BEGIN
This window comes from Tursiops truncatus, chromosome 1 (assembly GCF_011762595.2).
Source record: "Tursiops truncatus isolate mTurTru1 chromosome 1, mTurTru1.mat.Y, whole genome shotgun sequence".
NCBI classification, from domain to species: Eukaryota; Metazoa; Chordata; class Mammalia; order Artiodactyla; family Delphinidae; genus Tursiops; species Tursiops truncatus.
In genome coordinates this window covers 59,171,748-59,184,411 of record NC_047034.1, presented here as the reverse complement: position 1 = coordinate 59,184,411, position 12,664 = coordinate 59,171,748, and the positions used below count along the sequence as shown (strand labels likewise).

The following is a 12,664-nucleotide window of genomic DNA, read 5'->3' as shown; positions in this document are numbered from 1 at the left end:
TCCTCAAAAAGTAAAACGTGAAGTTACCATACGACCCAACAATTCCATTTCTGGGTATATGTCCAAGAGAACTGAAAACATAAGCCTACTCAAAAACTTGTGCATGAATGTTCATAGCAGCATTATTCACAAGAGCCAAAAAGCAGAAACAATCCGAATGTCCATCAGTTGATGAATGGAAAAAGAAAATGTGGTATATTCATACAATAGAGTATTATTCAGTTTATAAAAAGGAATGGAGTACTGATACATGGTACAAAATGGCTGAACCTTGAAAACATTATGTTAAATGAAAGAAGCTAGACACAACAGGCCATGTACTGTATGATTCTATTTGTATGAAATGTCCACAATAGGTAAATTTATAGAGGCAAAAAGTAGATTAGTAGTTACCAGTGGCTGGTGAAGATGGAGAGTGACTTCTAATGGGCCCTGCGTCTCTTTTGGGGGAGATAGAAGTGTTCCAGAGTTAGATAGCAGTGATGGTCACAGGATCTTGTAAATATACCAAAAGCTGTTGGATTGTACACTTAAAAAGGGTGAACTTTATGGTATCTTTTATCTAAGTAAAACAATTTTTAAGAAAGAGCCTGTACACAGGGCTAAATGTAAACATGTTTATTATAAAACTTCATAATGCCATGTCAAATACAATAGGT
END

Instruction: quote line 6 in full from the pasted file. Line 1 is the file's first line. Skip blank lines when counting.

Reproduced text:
TCCTCAAAAAGTAAAACGTGAAGTTACCATACGACCCAACAATTCCATTTCTGGGTATATGTCCAAGAGAACTGAAAACATAAGCCTACTCAAAAACTTGTGCATGAATGTTCATAGCAGCATTATTCACAAGAGCCAAAAAGCAGAAACAATCCGAATGTCCATCAGTTGATGAATGGAAAAAGAAAATGTGGTATATTCATACAATAGAGTATTATTCAGTTTATAAAAAGGAATGGAGTACTGATACATGGTACAAAATGGCTGAACCTTGAAAACATTATGTTAAATGAAAGAAGCTAGACACAACAGGCCATGTACTGTATGATTCTATTTGTATGAAATGTCCACAATAGGTAAATTTATAGAGGCAAAAAGTAGATTAGTAGTTACCAGTGGCTGGTGAAGATGGAGAGTGACTTCTAATGGGCCCTGCGTCTCTTTTGGGGGAGATAGAAGTGTTCCAGAGTTAGATAGCAGTGATGGTCACAGGATCTTGTAAATATACCAAAAGCTGTTGGATTGTACACTTAAAAAGGGTGAACTTTATGGTATCTTTTATCTAAGTAAAACAATTTTTAAGAAAGAGCCTGTACACAGGGCTAAATGTAAACATGTTTATTATAAAACTTCATAATGCCATGTCAAATACAATAGGT